talk on the phone, IF a prior experiment had been  

conducted to see how talking on the phone affected one’s  

driving ability

v. Replication by Independent Researchers

1. Many psychological scientists give extra weight to replication  

studies that are conducted by independent researchers working  

outside the lab

B. Cohort-Designs

a. General:

i. Often prospective studies (looks for disease onset and risk factors) 

ii. Quasi-Experimental

iii. Steps:

1. Researchers first raise a research question, forming a hypothesis  

about the potential causes of a disease

2. The researchers then observe a group of people, the cohort, over a  period of time (often several years), collecting data that may be  

relevant to the disease.  

a. This allows the researchers to detect any changes in health  

in relation to the potential risk factors they have identified.

b. Used by epidemiologists looking into the factors that affect  

the health and illness of populations.

iv. Led to the identification of risk factors for CVD3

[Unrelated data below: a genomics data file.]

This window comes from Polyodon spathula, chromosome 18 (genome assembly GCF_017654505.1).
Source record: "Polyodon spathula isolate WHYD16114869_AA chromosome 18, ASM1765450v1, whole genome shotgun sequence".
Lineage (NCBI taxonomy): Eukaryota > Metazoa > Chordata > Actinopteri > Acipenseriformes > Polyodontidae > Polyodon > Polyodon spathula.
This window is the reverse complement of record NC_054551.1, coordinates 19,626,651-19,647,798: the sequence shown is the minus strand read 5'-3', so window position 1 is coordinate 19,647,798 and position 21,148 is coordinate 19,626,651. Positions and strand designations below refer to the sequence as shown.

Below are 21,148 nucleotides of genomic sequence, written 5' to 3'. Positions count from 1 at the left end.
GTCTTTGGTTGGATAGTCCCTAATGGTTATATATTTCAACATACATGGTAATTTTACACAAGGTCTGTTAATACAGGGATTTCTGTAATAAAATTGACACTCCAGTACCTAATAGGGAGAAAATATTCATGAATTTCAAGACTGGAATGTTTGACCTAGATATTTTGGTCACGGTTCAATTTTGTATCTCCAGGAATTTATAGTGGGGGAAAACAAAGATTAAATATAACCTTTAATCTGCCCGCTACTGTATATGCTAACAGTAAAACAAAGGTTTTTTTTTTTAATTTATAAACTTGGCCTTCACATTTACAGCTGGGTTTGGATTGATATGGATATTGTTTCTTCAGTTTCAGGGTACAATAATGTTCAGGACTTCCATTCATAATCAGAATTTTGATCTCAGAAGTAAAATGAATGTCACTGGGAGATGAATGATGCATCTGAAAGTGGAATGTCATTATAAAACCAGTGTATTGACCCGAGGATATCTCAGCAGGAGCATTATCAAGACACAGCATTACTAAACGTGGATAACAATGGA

C. Nested/Hierarchical Design

a. General


i. A class of experimental design in which every level of a given factor  appears with only a single level of any other factor 

ii. Real world interactions 

b. Challenge to Analyze

i. Observations are not independent

ii. Special analysis techniques

iii. Ex:  

1. Individuals within a classroom within public vs. private schools in  

each of the fifty states

2. Family can be broken into income, housing condition, number of  

family members etc.

3. Neighborhood can be broken down into safety, resources, grocery,  park etc.

D. Meta-Analysis

a. Definition:

i. A way of averaging the results of all the studies that have tested the same  variables to see what conclusions the whole body of work supports

1. Scientific Literature:

a. Consists of series of related studies by various researchers

ii. A set of statistical methods for quantitatively aggregating the results of several primary studies to arrive at an overall conclusion about either the  relationship between two variables or the effectiveness of an intervention  or treatment

1. Looks at overall effect size of multiple experiments

b. Myth of the Perfect Study:

i. There are no perfect studies

1. All studies contain measurement error